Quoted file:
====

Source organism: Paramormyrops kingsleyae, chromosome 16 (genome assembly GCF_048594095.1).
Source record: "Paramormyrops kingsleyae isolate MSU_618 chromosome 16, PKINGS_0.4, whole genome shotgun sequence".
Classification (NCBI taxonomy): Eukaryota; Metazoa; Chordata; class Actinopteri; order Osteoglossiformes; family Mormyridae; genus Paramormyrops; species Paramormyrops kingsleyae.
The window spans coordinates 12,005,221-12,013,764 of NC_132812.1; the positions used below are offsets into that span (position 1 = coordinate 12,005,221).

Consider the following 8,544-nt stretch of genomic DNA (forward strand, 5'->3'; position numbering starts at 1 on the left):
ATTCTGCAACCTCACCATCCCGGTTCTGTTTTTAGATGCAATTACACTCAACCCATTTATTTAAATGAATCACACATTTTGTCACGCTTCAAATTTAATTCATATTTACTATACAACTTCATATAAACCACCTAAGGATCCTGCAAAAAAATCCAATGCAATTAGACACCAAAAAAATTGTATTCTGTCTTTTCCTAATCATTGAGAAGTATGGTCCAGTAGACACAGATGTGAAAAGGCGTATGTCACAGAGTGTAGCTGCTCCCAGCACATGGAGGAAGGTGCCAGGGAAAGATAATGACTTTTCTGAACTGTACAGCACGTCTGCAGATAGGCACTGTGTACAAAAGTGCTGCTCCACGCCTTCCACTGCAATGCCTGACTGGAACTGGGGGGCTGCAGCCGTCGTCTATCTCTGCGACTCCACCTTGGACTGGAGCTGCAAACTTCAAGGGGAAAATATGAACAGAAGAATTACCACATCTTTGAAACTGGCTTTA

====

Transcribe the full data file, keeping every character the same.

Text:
Source organism: Paramormyrops kingsleyae, chromosome 16 (genome assembly GCF_048594095.1).
Source record: "Paramormyrops kingsleyae isolate MSU_618 chromosome 16, PKINGS_0.4, whole genome shotgun sequence".
Classification (NCBI taxonomy): Eukaryota; Metazoa; Chordata; class Actinopteri; order Osteoglossiformes; family Mormyridae; genus Paramormyrops; species Paramormyrops kingsleyae.
The window spans coordinates 12,005,221-12,013,764 of NC_132812.1; the positions used below are offsets into that span (position 1 = coordinate 12,005,221).

Consider the following 8,544-nt stretch of genomic DNA (forward strand, 5'->3'; position numbering starts at 1 on the left):
ATTCTGCAACCTCACCATCCCGGTTCTGTTTTTAGATGCAATTACACTCAACCCATTTATTTAAATGAATCACACATTTTGTCACGCTTCAAATTTAATTCATATTTACTATACAACTTCATATAAACCACCTAAGGATCCTGCAAAAAAATCCAATGCAATTAGACACCAAAAAAATTGTATTCTGTCTTTTCCTAATCATTGAGAAGTATGGTCCAGTAGACACAGATGTGAAAAGGCGTATGTCACAGAGTGTAGCTGCTCCCAGCACATGGAGGAAGGTGCCAGGGAAAGATAATGACTTTTCTGAACTGTACAGCACGTCTGCAGATAGGCACTGTGTACAAAAGTGCTGCTCCACGCCTTCCACTGCAATGCCTGACTGGAACTGGGGGGCTGCAGCCGTCGTCTATCTCTGCGACTCCACCTTGGACTGGAGCTGCAAACTTCAAGGGGAAAATATGAACAGAAGAATTACCACATCTTTGAAACTGGCTTTA